Sting is in the tail of course:

But because price wars have contributed to the telecommunications industry's problems, further pressure on that front would add to the challenges facing other carriers, particularly the big long-distance companies AT&T and Sprint.

So here come the price rises. Dial 1 for surprise surprise.

Sunday, July 21, 2002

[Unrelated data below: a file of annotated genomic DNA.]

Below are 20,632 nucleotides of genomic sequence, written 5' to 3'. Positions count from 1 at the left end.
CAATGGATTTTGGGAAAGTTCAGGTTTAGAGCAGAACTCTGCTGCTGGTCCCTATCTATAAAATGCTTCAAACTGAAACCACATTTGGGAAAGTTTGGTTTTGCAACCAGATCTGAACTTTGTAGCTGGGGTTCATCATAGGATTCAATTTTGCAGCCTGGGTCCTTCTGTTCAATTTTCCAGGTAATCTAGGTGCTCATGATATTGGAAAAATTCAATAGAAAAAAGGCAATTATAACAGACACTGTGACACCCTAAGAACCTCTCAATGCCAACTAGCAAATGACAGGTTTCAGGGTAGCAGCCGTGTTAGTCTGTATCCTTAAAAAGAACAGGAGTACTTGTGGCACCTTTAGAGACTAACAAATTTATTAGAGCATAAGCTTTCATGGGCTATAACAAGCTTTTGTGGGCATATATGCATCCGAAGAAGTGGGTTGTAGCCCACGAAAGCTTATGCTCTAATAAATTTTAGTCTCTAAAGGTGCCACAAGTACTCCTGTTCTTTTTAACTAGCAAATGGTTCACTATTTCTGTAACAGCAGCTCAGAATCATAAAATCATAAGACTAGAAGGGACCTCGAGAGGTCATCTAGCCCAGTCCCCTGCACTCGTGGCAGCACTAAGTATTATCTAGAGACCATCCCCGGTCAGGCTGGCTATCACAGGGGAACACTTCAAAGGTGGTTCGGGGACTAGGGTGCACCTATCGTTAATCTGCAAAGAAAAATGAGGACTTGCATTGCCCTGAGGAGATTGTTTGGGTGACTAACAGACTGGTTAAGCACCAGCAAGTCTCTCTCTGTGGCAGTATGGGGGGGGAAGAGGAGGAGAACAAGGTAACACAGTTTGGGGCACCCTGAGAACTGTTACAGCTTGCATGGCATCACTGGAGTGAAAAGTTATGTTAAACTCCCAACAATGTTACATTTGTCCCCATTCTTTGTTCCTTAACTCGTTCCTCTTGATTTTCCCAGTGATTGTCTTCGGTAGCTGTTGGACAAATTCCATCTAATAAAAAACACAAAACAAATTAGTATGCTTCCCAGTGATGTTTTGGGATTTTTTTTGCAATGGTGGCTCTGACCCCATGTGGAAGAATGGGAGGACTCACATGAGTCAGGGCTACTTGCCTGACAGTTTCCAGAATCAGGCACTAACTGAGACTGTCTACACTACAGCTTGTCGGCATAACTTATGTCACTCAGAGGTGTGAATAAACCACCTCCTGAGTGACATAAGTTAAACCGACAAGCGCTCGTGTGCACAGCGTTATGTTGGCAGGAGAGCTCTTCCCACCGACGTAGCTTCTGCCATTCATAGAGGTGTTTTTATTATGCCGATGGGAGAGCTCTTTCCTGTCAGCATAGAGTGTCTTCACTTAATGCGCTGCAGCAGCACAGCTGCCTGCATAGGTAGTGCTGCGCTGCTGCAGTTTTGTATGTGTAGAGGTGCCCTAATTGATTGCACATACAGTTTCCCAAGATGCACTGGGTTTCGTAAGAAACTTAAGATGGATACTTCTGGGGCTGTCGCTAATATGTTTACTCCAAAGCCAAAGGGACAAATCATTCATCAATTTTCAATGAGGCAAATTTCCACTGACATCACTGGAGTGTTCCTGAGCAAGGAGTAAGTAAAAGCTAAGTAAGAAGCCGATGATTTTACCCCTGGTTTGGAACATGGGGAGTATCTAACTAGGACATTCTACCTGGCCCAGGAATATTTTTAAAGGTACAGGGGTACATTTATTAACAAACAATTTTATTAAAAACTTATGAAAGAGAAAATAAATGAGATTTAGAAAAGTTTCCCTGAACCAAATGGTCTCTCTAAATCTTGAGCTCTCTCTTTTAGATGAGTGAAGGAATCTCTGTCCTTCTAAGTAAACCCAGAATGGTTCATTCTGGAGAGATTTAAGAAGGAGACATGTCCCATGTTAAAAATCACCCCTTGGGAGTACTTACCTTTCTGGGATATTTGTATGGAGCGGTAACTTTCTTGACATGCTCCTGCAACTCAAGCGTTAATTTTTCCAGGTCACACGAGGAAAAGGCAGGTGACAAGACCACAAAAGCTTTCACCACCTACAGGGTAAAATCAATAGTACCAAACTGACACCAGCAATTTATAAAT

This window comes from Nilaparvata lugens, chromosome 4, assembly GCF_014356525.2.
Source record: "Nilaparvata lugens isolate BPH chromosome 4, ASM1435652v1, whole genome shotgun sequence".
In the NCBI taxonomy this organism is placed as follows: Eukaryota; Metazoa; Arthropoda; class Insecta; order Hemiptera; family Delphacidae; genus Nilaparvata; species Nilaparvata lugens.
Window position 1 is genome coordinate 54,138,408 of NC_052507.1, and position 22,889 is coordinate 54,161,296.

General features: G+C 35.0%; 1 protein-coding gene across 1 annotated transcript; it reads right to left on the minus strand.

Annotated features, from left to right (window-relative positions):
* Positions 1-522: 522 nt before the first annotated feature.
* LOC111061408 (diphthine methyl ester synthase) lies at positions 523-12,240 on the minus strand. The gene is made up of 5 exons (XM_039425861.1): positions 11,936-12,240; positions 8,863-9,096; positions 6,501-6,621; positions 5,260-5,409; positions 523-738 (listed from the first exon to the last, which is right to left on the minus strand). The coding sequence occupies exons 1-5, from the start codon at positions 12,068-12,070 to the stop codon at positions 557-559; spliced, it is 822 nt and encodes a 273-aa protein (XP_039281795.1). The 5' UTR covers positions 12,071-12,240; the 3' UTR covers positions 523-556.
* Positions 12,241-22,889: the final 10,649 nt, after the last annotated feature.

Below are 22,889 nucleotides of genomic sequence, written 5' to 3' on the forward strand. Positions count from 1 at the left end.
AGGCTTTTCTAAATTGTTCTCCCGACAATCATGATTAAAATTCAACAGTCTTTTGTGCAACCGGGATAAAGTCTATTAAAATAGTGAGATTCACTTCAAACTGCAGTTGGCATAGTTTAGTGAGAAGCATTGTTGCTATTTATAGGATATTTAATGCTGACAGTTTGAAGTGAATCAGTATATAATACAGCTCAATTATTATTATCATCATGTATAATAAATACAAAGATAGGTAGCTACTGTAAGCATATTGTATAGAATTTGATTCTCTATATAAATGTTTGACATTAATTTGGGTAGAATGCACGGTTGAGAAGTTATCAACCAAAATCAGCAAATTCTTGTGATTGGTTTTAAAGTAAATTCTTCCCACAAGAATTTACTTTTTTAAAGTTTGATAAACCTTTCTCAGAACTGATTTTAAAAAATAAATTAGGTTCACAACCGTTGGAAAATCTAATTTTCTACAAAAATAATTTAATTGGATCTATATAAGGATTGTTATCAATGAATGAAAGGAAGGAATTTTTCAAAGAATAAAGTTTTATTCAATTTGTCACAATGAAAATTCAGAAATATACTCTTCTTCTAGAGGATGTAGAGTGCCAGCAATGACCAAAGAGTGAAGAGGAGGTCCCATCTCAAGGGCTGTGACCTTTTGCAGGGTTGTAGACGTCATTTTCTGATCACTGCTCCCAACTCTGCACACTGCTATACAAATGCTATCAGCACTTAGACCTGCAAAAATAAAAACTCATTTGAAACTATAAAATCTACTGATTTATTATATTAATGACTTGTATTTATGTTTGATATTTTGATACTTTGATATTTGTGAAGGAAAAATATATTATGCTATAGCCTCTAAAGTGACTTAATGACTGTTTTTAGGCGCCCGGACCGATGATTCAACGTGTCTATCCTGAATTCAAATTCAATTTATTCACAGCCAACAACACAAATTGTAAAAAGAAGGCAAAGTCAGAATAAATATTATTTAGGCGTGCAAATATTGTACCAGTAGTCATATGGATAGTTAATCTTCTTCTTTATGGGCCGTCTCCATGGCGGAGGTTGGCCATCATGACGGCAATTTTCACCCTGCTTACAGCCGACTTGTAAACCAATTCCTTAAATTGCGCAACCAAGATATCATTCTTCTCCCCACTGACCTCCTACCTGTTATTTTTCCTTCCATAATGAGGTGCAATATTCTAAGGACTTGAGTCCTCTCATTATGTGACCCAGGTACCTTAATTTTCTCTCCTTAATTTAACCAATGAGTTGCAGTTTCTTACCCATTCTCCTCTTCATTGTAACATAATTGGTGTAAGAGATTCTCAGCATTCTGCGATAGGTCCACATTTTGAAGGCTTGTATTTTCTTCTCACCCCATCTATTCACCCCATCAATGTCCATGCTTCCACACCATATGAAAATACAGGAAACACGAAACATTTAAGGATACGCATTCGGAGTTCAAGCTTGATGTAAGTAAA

I'm beginning to see why bloggers I know end up with time for nothing else! Apart from generating some lengthy responses over on Graham Young's forum, to which I am trying to find the time to respond, I'm starting to get quite a few personal emails via this blog, as well as being picked up and discussed on other blogs. Gareth Parker displays a rare courtesy, for which I thank him. Others are Jason Soon and Heath Gibson who are kind enough to devote some serious blog-space to refuting some of my propositions in a serious, if a typically bloggy-testy way (one of the norms of blogging, Gareth?). These comments deserve respect and a response, and I will provide one ASAP. There's also the fact that the article Rob Schaap and I wrote for Margo Kingston is starting to generate its own bunch of long and short email responses, most of which we will try and address. There's probably others I've missed. In all, while it's great to be getting involved in these potentially interesting and important discussions, it's hard to get back as quickly as I would like. Especially as at the moment, my five year old son thinks he's a a spy and keeps "mysteriously" appearing at my feet, cuffing them together, or sticking me with sleeping drug syringes.